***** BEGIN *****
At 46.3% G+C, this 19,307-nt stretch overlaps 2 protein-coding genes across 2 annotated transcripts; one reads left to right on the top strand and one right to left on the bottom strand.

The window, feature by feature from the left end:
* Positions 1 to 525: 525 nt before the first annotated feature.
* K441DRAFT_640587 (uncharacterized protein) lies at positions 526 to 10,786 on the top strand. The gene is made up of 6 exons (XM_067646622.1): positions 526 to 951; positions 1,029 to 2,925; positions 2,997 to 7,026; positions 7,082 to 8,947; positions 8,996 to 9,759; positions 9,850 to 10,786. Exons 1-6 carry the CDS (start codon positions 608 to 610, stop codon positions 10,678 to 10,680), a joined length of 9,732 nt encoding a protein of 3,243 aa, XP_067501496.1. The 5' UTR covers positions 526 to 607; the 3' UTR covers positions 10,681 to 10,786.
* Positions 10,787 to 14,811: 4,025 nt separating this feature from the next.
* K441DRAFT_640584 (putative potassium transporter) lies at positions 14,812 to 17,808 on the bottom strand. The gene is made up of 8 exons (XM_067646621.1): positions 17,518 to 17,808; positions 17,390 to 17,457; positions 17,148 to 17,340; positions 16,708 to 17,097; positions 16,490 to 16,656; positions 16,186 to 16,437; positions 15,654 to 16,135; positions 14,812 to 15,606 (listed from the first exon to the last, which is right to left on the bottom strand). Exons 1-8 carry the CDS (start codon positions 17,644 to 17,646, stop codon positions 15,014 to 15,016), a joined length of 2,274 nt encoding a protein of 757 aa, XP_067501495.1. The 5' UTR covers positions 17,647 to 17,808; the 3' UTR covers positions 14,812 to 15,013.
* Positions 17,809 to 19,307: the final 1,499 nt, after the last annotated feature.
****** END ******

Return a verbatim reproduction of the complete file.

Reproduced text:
At 46.3% G+C, this 19,307-nt stretch overlaps 2 protein-coding genes across 2 annotated transcripts; one reads left to right on the top strand and one right to left on the bottom strand.

The window, feature by feature from the left end:
* Positions 1 to 525: 525 nt before the first annotated feature.
* K441DRAFT_640587 (uncharacterized protein) lies at positions 526 to 10,786 on the top strand. The gene is made up of 6 exons (XM_067646622.1): positions 526 to 951; positions 1,029 to 2,925; positions 2,997 to 7,026; positions 7,082 to 8,947; positions 8,996 to 9,759; positions 9,850 to 10,786. Exons 1-6 carry the CDS (start codon positions 608 to 610, stop codon positions 10,678 to 10,680), a joined length of 9,732 nt encoding a protein of 3,243 aa, XP_067501496.1. The 5' UTR covers positions 526 to 607; the 3' UTR covers positions 10,681 to 10,786.
* Positions 10,787 to 14,811: 4,025 nt separating this feature from the next.
* K441DRAFT_640584 (putative potassium transporter) lies at positions 14,812 to 17,808 on the bottom strand. The gene is made up of 8 exons (XM_067646621.1): positions 17,518 to 17,808; positions 17,390 to 17,457; positions 17,148 to 17,340; positions 16,708 to 17,097; positions 16,490 to 16,656; positions 16,186 to 16,437; positions 15,654 to 16,135; positions 14,812 to 15,606 (listed from the first exon to the last, which is right to left on the bottom strand). Exons 1-8 carry the CDS (start codon positions 17,644 to 17,646, stop codon positions 15,014 to 15,016), a joined length of 2,274 nt encoding a protein of 757 aa, XP_067501495.1. The 5' UTR covers positions 17,647 to 17,808; the 3' UTR covers positions 14,812 to 15,013.
* Positions 17,809 to 19,307: the final 1,499 nt, after the last annotated feature.